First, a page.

Insects will be appearing on our store shelves, menus, and plates within the decade. In The Insect Cookbook, two entomologists and a chef make the case for insects as a sustainable source of protein for humans and a necessary part of our future diet. They provide consumers and chefs with the essential facts about insects for culinary use, with recipes simple enough to make at home yet boasting the international flair of the world’s most chic dishes.
Insects are delicious and healthy. A large proportion of the world’s population eats them as a delicacy. In Mexico, roasted ants are considered a treat, and the Japanese adore wasps. Insects not only are a tasty and versatile ingredient in the kitchen, but also are full of protein. Furthermore, insect farming is much more sustainable than meat production. The Insect Cookbook contains delicious recipes; interviews with top chefs, insect farmers, political figures, and nutrition experts (including chef René Redzepi, whose establishment was elected three times as “best restaurant of the world”; Kofi Annan, former secretary-general of the United Nations; and Daniella Martin of Girl Meets Bug); and all you want to know about cooking with insects, teaching twenty-first-century consumers where to buy insects, which ones are edible, and how to store and prepare them at home and in commercial spaces.
*My Book Review*
DISCLAIMER: This book/eBook being reviewed was provided free of charge by NetGalley in return for an honest review.
Okay, so while reading this book, I discovered something very disturbing: I have Entomophagophobia. This basically translates to ‘A fear of eating bugs’. Didn’t know I had it, but now I certainly do! I spent the first half of this book gagging at just the thought of eating the food described.
The authors have attempted to introduce a very interesting topic: how do we convince the world to eat more bugs? It’s a great idea, by doing so we could help famine stricken countries by giving them the protein they so desperately need – and in a dose that is both likely more readily available as well as containing more nutrients and iron per gram than more traditional protein sources. Added to the equation is the fact that less land will have to be cleared and there will be a significant lowering of the protein carbon footprint thanks to the consumption of insects over hamburgers.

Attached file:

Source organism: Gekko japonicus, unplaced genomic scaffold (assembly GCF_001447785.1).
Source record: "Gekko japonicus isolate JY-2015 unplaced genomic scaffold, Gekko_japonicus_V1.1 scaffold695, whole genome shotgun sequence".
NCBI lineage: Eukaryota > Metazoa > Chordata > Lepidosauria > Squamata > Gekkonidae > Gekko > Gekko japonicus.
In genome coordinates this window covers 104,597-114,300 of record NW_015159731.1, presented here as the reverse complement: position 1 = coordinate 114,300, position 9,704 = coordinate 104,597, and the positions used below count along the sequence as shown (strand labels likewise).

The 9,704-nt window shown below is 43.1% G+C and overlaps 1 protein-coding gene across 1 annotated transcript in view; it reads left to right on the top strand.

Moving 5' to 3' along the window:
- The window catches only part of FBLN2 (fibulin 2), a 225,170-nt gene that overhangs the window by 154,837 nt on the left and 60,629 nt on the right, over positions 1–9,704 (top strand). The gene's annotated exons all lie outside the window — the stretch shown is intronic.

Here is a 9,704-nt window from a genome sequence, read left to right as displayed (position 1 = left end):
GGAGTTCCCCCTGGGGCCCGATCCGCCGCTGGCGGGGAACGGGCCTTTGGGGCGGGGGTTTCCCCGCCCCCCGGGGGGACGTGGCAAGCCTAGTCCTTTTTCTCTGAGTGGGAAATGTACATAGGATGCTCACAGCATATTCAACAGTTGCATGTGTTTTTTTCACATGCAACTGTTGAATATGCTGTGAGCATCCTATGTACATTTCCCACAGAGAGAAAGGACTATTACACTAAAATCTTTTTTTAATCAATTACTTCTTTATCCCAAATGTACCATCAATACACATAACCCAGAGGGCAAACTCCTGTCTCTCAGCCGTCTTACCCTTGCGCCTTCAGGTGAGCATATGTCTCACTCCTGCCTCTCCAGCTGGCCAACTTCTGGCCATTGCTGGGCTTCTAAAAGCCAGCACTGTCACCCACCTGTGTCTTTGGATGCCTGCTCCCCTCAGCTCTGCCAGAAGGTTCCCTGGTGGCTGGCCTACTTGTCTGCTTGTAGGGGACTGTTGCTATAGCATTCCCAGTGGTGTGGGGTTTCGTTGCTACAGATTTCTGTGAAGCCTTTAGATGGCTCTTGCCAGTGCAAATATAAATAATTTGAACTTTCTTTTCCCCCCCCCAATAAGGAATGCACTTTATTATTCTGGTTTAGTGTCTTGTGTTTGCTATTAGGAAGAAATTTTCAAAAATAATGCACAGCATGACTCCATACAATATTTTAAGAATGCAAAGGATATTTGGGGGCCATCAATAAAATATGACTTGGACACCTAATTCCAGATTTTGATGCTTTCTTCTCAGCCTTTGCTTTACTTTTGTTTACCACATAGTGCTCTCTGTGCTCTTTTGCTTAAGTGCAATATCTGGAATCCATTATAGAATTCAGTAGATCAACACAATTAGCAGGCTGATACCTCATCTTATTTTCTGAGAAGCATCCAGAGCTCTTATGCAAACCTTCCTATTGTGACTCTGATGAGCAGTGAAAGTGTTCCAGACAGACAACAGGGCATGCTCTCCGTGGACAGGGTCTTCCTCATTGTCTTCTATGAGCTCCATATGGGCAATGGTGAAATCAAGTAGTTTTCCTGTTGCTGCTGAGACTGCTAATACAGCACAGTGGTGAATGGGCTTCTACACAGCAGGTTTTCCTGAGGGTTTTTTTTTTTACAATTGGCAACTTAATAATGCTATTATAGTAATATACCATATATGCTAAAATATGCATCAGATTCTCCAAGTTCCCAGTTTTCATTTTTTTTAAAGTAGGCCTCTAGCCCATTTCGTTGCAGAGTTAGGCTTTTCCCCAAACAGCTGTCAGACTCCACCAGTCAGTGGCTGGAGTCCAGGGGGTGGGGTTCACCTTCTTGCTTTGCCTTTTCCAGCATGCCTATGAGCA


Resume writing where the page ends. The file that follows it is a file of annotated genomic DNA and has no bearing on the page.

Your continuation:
Will the western world succumb though? The authors do their best to try and entice the reader into an entomo-enriched diet. There are plenty of recipes that cover many different cultures in an effort to tease people with their proclaimed culinary delight.
Will it work though? Honestly, I’m not so sure.
Yet something weird happened two thirds of the way through this book, once they mentioned the fact that people eat honey (which, in a nutshell, is bee vomit), I started to be okay with this concept. This probably should have been the main focal point for the authors if they want westerners to try bugs, rather than the ‘save the world‘ route they took.
At times it really felt like the authors were forcing insect cuisine on the reader. Then, at other times, there was a feeling that they were almost looking down on the readers, with their ‘we just need to trick the dumb humans into eating bugs and then we will be able to control the masses‘ attitude (at times). Yet, reading the interaction between the authors and the people they interviewed talk about their passion for bugs and treating them as a food source was inspiring.
Overall, I am giving The Insect Cookbook: Food for a Sustainable Planet by Arnold van Huis, Henk van Gurp and Marcel Dicke 3 out of 5 stars.